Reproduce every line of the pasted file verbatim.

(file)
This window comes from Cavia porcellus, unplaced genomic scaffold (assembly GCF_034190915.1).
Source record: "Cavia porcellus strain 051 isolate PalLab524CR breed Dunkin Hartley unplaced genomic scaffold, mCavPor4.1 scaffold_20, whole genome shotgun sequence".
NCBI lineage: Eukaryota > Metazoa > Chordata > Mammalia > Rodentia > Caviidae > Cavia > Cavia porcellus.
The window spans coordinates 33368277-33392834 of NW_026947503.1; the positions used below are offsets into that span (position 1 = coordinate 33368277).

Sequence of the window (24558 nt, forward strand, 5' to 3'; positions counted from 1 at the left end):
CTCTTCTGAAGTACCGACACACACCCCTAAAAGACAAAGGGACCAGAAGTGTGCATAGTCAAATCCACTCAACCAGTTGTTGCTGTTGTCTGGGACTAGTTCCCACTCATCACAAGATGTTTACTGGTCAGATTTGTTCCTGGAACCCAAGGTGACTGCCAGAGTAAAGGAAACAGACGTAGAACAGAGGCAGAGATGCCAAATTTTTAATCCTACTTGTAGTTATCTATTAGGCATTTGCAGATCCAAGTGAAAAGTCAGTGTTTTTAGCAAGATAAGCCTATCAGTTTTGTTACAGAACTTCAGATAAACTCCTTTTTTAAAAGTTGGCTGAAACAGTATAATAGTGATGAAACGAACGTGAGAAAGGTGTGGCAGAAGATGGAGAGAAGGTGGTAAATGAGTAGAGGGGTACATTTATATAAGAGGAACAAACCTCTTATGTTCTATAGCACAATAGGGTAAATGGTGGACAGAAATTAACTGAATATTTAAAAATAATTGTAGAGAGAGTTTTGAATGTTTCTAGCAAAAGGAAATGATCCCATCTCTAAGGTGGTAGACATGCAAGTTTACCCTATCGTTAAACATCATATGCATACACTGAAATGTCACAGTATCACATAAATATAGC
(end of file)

This window comes from Cavia porcellus, unplaced genomic scaffold (assembly GCF_034190915.1).
Source record: "Cavia porcellus strain 051 isolate PalLab524CR breed Dunkin Hartley unplaced genomic scaffold, mCavPor4.1 scaffold_20, whole genome shotgun sequence".
NCBI lineage: Eukaryota > Metazoa > Chordata > Mammalia > Rodentia > Caviidae > Cavia > Cavia porcellus.
The window spans coordinates 33368277-33392834 of NW_026947503.1; the positions used below are offsets into that span (position 1 = coordinate 33368277).

Sequence of the window (24558 nt, forward strand, 5' to 3'; positions counted from 1 at the left end):
CTCTTCTGAAGTACCGACACACACCCCTAAAAGACAAAGGGACCAGAAGTGTGCATAGTCAAATCCACTCAACCAGTTGTTGCTGTTGTCTGGGACTAGTTCCCACTCATCACAAGATGTTTACTGGTCAGATTTGTTCCTGGAACCCAAGGTGACTGCCAGAGTAAAGGAAACAGACGTAGAACAGAGGCAGAGATGCCAAATTTTTAATCCTACTTGTAGTTATCTATTAGGCATTTGCAGATCCAAGTGAAAAGTCAGTGTTTTTAGCAAGATAAGCCTATCAGTTTTGTTACAGAACTTCAGATAAACTCCTTTTTTAAAAGTTGGCTGAAACAGTATAATAGTGATGAAACGAACGTGAGAAAGGTGTGGCAGAAGATGGAGAGAAGGTGGTAAATGAGTAGAGGGGTACATTTATATAAGAGGAACAAACCTCTTATGTTCTATAGCACAATAGGGTAAATGGTGGACAGAAATTAACTGAATATTTAAAAATAATTGTAGAGAGAGTTTTGAATGTTTCTAGCAAAAGGAAATGATCCCATCTCTAAGGTGGTAGACATGCAAGTTTACCCTATCGTTAAACATCATATGCATACACTGAAATGTCACAGTATCACATAAATATAGC